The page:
US Postal linked with 'blood drug'

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The Independent Online

The Paris drugs squad is investigating the alleged use of a new drug made from calves' blood by the team led by Lance Armstrong, the winner of the Tour de France for the last two years.

The Paris drugs squad is investigating the alleged use of a new drug made from calves' blood by the team led by Lance Armstrong, the winner of the Tour de France for the last two years.

The drug - Actovegin - is not illegal in France and not one of the substances banned by the International Cycling Union. According to some medical experts, it can provide the same kind of boost to oxygen levels in the blood - and therefore physical endurance - as the banned drug, EPO.

Armstrong, the Texan who recovered from testicular cancer to dominate the 1999 and 2000 Tours, has always denied taking illegal performance-boosting substances. Proof that he and his team-mates in the US Postal team had taken Actovegin would be embarrassing but would not constitute a breach of the rules of road-race cycling.

The investigative French newspaper, Le Canard Enchainé, reported yesterday that traces of the Norwegian-made drug were found in empty ampoules dumped by back-up members of the US Postal team after the Courchevel-Morzine mountain stage of this year's Tour on 18 July.

The activities of the team workers were filmed by a French television crew as part of an investigation of drugs in cycling which has not yet been screened. Materials dumped in a dustbin were recovered by the TV journalists.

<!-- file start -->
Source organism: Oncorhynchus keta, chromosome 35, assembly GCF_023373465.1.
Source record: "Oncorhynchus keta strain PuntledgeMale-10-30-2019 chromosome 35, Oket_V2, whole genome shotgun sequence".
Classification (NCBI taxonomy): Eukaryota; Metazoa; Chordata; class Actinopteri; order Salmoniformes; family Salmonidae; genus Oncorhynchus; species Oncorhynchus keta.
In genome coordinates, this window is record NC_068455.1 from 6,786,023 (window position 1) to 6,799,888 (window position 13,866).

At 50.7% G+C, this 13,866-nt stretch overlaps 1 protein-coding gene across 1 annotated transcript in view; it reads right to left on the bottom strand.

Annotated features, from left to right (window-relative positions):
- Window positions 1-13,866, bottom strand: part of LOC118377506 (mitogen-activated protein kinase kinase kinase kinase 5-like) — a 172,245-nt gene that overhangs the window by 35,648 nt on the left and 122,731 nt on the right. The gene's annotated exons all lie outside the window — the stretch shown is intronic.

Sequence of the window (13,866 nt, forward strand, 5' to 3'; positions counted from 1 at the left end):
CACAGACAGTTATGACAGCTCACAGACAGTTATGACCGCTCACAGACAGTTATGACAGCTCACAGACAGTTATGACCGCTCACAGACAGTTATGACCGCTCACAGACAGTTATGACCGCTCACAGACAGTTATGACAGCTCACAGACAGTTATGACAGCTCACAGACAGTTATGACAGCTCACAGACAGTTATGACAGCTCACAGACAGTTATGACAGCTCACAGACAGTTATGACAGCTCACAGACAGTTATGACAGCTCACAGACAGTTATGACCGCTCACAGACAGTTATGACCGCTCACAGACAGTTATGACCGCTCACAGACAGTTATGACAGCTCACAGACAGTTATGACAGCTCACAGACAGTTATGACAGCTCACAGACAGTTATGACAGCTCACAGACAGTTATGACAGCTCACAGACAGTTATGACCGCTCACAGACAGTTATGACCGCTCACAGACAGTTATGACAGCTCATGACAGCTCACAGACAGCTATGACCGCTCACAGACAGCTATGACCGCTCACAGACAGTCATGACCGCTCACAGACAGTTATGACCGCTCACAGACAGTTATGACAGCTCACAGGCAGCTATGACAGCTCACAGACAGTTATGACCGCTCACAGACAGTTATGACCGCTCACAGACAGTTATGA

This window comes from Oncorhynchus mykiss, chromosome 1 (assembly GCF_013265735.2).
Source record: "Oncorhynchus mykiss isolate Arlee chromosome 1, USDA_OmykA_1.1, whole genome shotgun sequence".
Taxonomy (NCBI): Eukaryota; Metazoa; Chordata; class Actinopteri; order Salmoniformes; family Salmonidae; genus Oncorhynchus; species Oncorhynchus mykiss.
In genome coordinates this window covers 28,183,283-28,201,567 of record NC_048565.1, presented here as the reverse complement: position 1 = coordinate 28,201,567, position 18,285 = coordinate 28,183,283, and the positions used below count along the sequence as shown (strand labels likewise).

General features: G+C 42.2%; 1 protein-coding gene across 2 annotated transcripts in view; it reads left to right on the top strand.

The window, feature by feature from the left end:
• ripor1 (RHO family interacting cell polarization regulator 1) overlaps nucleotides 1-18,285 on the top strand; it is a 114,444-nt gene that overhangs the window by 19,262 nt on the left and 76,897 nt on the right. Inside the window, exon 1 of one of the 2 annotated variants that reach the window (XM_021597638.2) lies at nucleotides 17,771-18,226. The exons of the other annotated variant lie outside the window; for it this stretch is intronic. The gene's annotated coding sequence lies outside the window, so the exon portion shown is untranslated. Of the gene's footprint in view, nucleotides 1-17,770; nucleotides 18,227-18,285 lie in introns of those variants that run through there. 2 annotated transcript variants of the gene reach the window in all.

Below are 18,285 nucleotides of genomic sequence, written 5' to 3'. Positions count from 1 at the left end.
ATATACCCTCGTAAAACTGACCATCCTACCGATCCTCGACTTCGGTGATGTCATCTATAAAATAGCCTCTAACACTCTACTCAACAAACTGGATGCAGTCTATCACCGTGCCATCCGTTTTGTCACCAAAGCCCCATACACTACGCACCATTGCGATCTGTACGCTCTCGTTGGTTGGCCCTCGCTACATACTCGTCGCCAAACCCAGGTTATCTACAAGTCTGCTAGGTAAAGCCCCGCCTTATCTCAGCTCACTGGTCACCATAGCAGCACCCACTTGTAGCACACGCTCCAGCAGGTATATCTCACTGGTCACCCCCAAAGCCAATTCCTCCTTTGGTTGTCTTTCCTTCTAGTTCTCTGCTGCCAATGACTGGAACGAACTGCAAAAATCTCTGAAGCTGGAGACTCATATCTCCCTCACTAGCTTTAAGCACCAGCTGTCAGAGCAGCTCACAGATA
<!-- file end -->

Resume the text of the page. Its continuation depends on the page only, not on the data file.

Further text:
An anonymous tip-off was sent last month to the chief public prosecutor in Paris, who ordered a preliminary inquiry. It remains unclear whether the investigation will lead to any legal action since Actovegin is neither an approved nor a banned drug in France.

The French press, which has often questioned Armstrong's superhuman performances in mountain stages of the Tour, adopted a "told-you-so" attitude yesterday.

The revelation of the investigation came at the end of the trial in Lille of the leading French cyclist, Richard Virenque, and 23 other people, following the discovery of EPO and other banned drugs in a van belonging to the Festina team just before the 1998 Tour. Verdicts and sentences have been postponed until 22 December.

During the two-week trial, a former trainer of the Festina team, Antoine Vayer, alleged that all successful road-race cyclists - and Armstrong in particular - were taking performance-boosting substances. Vayer said that Armstrong manifestly gathered strength on mountain stages of the Tour, which was "humanly andphysiologically impossible."

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